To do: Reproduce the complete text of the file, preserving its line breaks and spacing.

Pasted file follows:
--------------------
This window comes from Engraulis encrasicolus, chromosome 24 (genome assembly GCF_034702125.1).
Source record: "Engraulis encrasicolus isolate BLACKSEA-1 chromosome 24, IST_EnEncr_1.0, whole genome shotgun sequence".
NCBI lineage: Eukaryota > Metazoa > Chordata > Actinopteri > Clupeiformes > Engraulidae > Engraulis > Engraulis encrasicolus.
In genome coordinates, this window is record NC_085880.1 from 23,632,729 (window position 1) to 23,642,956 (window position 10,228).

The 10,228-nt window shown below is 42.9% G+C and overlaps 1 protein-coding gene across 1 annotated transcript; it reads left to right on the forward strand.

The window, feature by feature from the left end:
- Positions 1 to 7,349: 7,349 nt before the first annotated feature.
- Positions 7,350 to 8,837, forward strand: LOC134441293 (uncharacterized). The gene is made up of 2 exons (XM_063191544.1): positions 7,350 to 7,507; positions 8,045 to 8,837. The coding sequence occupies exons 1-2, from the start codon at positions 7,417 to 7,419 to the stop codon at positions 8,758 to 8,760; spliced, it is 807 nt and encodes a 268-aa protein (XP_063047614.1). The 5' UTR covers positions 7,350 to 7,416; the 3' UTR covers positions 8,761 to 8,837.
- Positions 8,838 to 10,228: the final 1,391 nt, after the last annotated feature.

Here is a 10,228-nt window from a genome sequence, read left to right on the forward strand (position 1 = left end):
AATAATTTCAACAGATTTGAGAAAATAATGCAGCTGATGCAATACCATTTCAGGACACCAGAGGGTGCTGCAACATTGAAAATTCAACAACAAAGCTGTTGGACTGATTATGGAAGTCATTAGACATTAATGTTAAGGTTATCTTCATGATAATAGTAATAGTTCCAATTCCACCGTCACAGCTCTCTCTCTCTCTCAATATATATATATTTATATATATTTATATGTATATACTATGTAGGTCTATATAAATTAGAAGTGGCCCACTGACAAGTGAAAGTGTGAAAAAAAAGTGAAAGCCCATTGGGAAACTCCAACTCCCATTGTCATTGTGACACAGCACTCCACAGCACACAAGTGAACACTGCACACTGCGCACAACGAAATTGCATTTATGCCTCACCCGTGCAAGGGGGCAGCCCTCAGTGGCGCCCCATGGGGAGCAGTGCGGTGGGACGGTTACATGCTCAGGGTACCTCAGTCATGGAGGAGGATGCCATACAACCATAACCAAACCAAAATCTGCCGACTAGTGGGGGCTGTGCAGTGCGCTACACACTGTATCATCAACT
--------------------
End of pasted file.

This window comes from Engraulis encrasicolus, chromosome 24 (genome assembly GCF_034702125.1).
Source record: "Engraulis encrasicolus isolate BLACKSEA-1 chromosome 24, IST_EnEncr_1.0, whole genome shotgun sequence".
NCBI lineage: Eukaryota > Metazoa > Chordata > Actinopteri > Clupeiformes > Engraulidae > Engraulis > Engraulis encrasicolus.
In genome coordinates, this window is record NC_085880.1 from 23,632,729 (window position 1) to 23,642,956 (window position 10,228).

The 10,228-nt window shown below is 42.9% G+C and overlaps 1 protein-coding gene across 1 annotated transcript; it reads left to right on the forward strand.

The window, feature by feature from the left end:
- Positions 1 to 7,349: 7,349 nt before the first annotated feature.
- Positions 7,350 to 8,837, forward strand: LOC134441293 (uncharacterized). The gene is made up of 2 exons (XM_063191544.1): positions 7,350 to 7,507; positions 8,045 to 8,837. The coding sequence occupies exons 1-2, from the start codon at positions 7,417 to 7,419 to the stop codon at positions 8,758 to 8,760; spliced, it is 807 nt and encodes a 268-aa protein (XP_063047614.1). The 5' UTR covers positions 7,350 to 7,416; the 3' UTR covers positions 8,761 to 8,837.
- Positions 8,838 to 10,228: the final 1,391 nt, after the last annotated feature.

Here is a 10,228-nt window from a genome sequence, read left to right on the forward strand (position 1 = left end):
AATAATTTCAACAGATTTGAGAAAATAATGCAGCTGATGCAATACCATTTCAGGACACCAGAGGGTGCTGCAACATTGAAAATTCAACAACAAAGCTGTTGGACTGATTATGGAAGTCATTAGACATTAATGTTAAGGTTATCTTCATGATAATAGTAATAGTTCCAATTCCACCGTCACAGCTCTCTCTCTCTCTCAATATATATATATTTATATATATTTATATGTATATACTATGTAGGTCTATATAAATTAGAAGTGGCCCACTGACAAGTGAAAGTGTGAAAAAAAAGTGAAAGCCCATTGGGAAACTCCAACTCCCATTGTCATTGTGACACAGCACTCCACAGCACACAAGTGAACACTGCACACTGCGCACAACGAAATTGCATTTATGCCTCACCCGTGCAAGGGGGCAGCCCTCAGTGGCGCCCCATGGGGAGCAGTGCGGTGGGACGGTTACATGCTCAGGGTACCTCAGTCATGGAGGAGGATGCCATACAACCATAACCAAACCAAAATCTGCCGACTAGTGGGGGCTGTGCAGTGCGCTACACACTGTATCATCAACT